Belovéd, I confess I watch daily for that destruction to be carried out. Most of the people I love also love God enough to be obedient to his Word. Those who do not love God in that way are remembered in my daily list of prayers as I pray for “their deep and lasting conversion.” If you read these messages, you, too, have a thirst for souls, and you also know that the towering tsunami of evil washing over us now is a prelude to the massive suffering, pain, distress, fear, hardship, and misery that seems to be just days away. We believe God will protect us. We believe God will save us and destroy the evil. We trust that God’s mercy will shield us from his wrath. We place our hope in our God who always is and always does everything that is “truly right and just.” But, we need to be cautious about our certainty.

You may remember Mark 1:16-20 16 As Jesus passed along the Sea of Galilee, he saw Simon and his brother Andrew casting a net into the sea—for they were fishermen. 17 And Jesus said to them, “Follow me and I will make you fish for people.” 18 And immediately they left their nets and followed him. 19 As he went a little farther, he saw James son of Zebedee and his brother John, who were in their boat mending the nets. 20 Immediately he called them; and they left their father Zebedee in the boat with the hired men, and followed him. Hm. “For many are called, but few chosen.” Now, think about the guys loitering in the town square outside the vineyard. The owner came out several times to hire workers. He called for them. Several answered. Not ALL of them answered, and only those who did answer got paid. The reward came only to those who answered the call. Doesn’t that remind us of John 6:44? 44 No one can come to me unless drawn by the Father who sent me; and I will raise that person up on the last day. What will Jesus say to those of us, to our loved ones, to the rioters in the street, to the haters and child abusers, to the murderers and rebels against Good if they will not turn to him and give their lives to God? You can get a pretty clear understanding of that if you will carefully read John 5:30-47. (Please DO follow that link!)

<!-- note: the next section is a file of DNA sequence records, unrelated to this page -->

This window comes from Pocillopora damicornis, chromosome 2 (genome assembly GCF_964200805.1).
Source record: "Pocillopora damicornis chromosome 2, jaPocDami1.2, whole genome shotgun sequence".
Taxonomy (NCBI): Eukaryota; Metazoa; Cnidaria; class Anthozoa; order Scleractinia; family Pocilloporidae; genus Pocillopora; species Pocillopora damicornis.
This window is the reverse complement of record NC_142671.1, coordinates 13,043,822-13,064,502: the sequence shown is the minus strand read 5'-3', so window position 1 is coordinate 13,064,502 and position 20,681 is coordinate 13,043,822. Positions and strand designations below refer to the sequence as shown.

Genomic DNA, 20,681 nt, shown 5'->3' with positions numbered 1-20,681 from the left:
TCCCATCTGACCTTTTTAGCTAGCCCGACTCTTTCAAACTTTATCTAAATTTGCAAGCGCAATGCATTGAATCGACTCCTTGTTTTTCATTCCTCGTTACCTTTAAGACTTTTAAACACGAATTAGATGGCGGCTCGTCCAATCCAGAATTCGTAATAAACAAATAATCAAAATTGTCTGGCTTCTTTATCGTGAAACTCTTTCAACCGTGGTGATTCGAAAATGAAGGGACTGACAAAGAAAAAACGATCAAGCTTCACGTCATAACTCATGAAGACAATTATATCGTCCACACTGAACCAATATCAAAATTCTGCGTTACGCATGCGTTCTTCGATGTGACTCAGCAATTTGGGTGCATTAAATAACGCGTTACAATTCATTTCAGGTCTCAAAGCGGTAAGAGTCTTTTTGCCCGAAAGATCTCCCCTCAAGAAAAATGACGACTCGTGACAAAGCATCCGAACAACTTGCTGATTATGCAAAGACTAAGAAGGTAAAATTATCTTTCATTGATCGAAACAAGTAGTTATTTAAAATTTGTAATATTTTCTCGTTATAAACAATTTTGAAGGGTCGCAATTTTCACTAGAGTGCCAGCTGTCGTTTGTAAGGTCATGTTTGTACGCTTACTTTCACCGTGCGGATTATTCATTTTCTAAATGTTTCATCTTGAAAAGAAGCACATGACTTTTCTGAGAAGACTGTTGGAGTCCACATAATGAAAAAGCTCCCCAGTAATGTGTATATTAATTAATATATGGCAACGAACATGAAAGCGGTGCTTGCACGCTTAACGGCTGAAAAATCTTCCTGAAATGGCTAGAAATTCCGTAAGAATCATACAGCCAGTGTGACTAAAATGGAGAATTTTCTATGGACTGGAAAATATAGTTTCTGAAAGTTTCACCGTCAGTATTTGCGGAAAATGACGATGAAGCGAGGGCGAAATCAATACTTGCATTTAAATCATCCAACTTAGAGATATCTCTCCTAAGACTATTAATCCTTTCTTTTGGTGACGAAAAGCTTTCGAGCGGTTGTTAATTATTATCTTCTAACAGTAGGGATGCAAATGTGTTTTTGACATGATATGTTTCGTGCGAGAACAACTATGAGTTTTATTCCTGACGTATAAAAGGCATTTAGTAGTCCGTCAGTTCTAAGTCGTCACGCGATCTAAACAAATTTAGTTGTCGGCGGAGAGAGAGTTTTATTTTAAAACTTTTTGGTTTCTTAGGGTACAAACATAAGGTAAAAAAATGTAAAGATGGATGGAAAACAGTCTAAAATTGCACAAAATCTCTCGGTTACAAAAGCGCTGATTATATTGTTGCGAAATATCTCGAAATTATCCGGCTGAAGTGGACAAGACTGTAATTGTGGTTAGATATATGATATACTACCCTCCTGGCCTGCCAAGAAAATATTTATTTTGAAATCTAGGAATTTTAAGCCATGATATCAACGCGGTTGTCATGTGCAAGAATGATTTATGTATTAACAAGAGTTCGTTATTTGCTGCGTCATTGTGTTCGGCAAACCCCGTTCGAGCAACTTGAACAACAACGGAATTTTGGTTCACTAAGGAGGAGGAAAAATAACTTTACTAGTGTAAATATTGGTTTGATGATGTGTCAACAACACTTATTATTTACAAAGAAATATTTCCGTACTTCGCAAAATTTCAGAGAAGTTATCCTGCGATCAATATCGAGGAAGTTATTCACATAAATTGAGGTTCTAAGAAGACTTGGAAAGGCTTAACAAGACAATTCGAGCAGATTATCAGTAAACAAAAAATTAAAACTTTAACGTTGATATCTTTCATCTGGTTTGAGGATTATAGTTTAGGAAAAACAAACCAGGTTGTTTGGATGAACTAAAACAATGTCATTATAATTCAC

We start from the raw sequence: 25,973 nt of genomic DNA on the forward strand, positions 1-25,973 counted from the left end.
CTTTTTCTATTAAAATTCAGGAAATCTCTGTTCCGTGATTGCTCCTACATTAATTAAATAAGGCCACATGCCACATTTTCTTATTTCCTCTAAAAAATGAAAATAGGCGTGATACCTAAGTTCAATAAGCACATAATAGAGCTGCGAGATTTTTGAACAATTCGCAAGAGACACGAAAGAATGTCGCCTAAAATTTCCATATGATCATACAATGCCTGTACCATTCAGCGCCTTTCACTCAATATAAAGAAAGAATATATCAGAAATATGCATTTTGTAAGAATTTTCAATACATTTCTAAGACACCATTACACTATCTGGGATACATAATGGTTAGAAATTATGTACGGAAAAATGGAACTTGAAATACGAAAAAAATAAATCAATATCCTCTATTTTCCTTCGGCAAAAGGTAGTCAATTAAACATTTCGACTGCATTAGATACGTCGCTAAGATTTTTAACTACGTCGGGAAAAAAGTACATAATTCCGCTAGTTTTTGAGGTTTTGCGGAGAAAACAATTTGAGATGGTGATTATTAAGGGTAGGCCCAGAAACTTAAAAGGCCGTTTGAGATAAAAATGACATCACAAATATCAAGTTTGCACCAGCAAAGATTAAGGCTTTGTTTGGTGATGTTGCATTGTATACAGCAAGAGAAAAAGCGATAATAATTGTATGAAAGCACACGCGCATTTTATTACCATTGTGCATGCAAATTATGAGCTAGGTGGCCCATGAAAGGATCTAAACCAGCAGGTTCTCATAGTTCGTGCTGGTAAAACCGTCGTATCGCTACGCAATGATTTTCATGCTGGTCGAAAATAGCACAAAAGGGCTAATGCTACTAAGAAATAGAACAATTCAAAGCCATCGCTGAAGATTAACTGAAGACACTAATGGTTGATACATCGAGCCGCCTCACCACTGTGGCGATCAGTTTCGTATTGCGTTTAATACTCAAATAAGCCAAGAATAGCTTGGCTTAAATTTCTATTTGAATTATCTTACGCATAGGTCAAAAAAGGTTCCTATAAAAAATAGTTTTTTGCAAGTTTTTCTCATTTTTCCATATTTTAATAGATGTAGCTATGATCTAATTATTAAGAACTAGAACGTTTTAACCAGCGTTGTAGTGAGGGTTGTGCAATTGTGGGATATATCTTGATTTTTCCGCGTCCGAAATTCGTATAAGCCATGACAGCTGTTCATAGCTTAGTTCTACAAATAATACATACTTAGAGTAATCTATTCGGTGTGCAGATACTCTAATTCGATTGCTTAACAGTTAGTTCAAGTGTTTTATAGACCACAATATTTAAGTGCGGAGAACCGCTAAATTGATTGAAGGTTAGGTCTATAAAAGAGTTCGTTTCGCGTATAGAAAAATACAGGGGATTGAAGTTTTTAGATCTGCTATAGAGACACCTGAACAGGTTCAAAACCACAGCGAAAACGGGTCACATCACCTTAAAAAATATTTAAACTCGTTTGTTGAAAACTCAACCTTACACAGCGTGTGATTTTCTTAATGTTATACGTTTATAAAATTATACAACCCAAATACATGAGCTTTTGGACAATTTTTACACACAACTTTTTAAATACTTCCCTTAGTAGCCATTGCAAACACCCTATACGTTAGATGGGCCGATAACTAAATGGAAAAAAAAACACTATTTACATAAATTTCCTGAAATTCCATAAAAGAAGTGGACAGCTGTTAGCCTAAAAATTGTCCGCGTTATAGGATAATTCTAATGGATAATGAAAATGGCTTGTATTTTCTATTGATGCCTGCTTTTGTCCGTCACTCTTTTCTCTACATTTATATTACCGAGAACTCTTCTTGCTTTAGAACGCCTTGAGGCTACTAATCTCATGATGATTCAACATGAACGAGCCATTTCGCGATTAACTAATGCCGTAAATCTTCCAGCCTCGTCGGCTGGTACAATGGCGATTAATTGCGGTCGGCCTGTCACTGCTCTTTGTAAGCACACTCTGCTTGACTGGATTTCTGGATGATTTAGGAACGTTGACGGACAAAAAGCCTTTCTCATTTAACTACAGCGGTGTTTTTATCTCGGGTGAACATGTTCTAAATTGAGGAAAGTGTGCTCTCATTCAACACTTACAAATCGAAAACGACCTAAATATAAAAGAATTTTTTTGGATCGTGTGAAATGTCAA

We who love the Lord should be able to see easily that God is always truly right and just. Honestly, I believe the people who do not know and love him also expect him to be right and just; however, they believe that “right outcomes” and “just reward” always mean “pleasant compensation” – trophies, sprinkles, free stuff, and no job requirements. Jesus has certainly made it clear that it will not always work out that way. Even if we respond late, it is always necessary to respond and accept the Gift so as to honor the Giver. We refuse God’s gifts of Grace, Salvation, and Eternal Joy at the peril of living eternity without any of those things.

Belovéd, if we are going to expect to receive from God what is truly right and just, it is only right and just that we give him all that is truly right and just from our own lives – a “living sacrifice, holy and acceptable to God, which is our spiritual worship.” (See Romans 12:1-3).

In this time of great stress, confusion, and turmoil, we find ourselves longing for security, peace, and comfort. How shall we find them and to whom shall we turn? Belovéd, you already know the answer! You might have even memorized it already in Matthew 6:33 33 But strive first for the kingdom of God and his righteousness, and all these things will be given to you as well. The grace of the Lord Jesus Christ be with your spirit, for “Whosoever Will May Come.” (↔ Music Link) See John 6:37 and Revelation 22:17. (Seriously. Go read those so you’ll know how easy it is to hear the call.)

Whatever, whenever, wherever, whoever, however, if ever, forever —
at your service, Belovéd!

Please pray with us here at Share-a-Prayer.

Unless otherwise indicated, all scripture passages are from the New Revised Standard Version Catholic Edition (NRSVCE) New Revised Standard Version Bible: Catholic Edition, copyright © 1989, 1993 the Division of Christian Education of the National Council of the Churches of Christ in the United States of America. Used by permission. All rights reserved.

Biblical languages inserts from Bible Hub (Bible Hub: Search, Read, Study the Bible in Many Languages) Visit at

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Aloha Friday Messages by Charles O. Todd, III is licensed under a Creative Commons Attribution-ShareAlike 3.0 Unported License

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About Chick Todd

American Roman Catholic reared as a "Baptiterian" in Denver Colorado.